Martin Balslev Jørgensen
Henrik Bo Wiberg Larsson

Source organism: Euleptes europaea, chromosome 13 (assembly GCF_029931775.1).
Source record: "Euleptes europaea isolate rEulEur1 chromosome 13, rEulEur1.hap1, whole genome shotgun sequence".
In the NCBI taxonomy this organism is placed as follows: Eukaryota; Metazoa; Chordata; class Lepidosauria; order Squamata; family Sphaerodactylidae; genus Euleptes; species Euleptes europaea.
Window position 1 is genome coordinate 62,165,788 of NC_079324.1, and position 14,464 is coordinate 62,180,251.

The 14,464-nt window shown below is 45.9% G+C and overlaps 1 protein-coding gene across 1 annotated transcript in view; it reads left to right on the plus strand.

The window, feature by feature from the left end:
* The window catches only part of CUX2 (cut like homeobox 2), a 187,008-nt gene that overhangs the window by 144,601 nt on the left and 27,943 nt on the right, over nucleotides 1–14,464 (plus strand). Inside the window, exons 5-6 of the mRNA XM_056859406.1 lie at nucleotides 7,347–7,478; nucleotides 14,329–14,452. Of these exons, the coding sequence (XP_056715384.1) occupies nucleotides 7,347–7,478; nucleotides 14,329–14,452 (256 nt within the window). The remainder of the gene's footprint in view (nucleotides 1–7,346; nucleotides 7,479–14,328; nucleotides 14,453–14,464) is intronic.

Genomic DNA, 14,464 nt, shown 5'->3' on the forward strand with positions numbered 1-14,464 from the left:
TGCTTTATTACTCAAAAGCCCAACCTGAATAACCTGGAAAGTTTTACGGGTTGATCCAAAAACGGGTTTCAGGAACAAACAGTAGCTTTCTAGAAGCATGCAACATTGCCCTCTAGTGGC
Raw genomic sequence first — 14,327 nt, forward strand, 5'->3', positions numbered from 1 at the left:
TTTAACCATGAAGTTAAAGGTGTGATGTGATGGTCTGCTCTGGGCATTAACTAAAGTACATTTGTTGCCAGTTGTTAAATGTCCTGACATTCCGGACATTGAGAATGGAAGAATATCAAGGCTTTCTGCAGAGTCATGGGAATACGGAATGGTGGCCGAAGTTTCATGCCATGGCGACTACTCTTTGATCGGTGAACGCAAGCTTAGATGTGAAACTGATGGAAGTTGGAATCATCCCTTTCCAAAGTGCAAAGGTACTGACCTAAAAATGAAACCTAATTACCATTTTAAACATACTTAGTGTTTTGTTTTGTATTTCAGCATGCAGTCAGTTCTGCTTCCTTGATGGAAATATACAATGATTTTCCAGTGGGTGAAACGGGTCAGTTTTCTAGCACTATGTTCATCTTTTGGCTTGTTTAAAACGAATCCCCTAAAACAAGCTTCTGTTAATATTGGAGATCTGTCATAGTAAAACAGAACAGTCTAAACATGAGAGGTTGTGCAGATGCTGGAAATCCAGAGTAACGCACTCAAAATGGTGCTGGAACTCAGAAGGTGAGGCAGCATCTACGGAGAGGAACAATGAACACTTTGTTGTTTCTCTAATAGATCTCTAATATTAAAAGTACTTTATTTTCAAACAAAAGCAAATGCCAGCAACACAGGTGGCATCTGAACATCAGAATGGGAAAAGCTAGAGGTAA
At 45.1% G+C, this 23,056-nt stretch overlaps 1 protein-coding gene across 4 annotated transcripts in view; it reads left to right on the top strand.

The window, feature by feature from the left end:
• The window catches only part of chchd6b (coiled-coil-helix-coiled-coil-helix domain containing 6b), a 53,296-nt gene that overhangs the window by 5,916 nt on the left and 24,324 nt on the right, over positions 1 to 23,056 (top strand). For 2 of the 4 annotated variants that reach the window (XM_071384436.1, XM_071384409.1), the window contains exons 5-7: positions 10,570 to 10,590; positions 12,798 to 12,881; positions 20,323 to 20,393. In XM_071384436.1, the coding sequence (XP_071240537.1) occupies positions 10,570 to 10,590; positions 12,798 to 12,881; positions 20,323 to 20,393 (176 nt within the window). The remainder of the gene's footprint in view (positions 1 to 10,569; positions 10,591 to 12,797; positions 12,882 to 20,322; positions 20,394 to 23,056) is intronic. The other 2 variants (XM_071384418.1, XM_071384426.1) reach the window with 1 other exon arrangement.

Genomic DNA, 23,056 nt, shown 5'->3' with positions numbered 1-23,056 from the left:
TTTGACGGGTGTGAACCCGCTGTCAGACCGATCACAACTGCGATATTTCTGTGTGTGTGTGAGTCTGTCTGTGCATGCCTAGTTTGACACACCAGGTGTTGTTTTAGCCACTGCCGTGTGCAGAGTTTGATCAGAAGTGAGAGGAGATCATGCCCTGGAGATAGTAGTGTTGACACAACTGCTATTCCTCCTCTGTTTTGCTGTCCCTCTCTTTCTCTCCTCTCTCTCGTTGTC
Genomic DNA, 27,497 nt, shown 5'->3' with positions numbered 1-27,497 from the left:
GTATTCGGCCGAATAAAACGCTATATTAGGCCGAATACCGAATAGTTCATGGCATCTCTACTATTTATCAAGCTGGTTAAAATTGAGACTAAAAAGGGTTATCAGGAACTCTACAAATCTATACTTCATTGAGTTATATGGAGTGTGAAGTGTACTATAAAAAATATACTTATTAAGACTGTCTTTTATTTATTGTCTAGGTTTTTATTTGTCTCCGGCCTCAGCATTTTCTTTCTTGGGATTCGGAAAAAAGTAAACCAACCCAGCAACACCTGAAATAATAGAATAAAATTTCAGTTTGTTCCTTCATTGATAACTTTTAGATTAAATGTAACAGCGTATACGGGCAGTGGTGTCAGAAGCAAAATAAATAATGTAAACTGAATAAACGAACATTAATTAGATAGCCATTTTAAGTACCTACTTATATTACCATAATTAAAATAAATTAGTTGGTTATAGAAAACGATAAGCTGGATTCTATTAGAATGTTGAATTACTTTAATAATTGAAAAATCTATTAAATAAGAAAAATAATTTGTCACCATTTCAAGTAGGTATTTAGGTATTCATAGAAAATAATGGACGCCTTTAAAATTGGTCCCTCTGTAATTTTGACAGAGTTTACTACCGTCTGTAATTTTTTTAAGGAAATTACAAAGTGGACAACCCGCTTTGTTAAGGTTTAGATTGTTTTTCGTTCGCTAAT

Objectives: Although electroconvulsive therapy (ECT) has been the most effective treatment for depression for over 80 years, the mechanism of its action remains unclear. Background and Aims: Several studies have found increases in hippocampal volume following ECT, but its effect on cortical thickness is less investigated. We aimed to examine the effect of ECT on changes in cortical thickness and their associations with the antidepressant effect. Materials and Methods: Using 3 Tesla MRI-scanner, we obtained brain images of 18 severely depressed patients and assessed the severity of depression at three time points: before, right after, and six months after a series of ECT. The thickness of 68 cortical regions was measured using Free Surfer, and the General Linear Mixed Model was used to analyse the longitudinal changes. Results and Conclusions: We found significant increases of cortical thickness of 26 regions following a series of ECT, mainly within the frontal, temporal and insular cortex. The increases returned to the baseline-values at six-month follow-up evaluation. No significant decreases in the cortical thickness were detected. The increase in the thickness of the right lateral orbitofrontal cortex correlated with a greater antidepressant effect, when controlled for age (r = 0,75, p = 0,0005). The findings support the neurotrophic hypothesis of the mechanism of ECT's action. Further studies should focus on a potential association between the ECT-induced increases in cortical thickness and the antidepressant effect.
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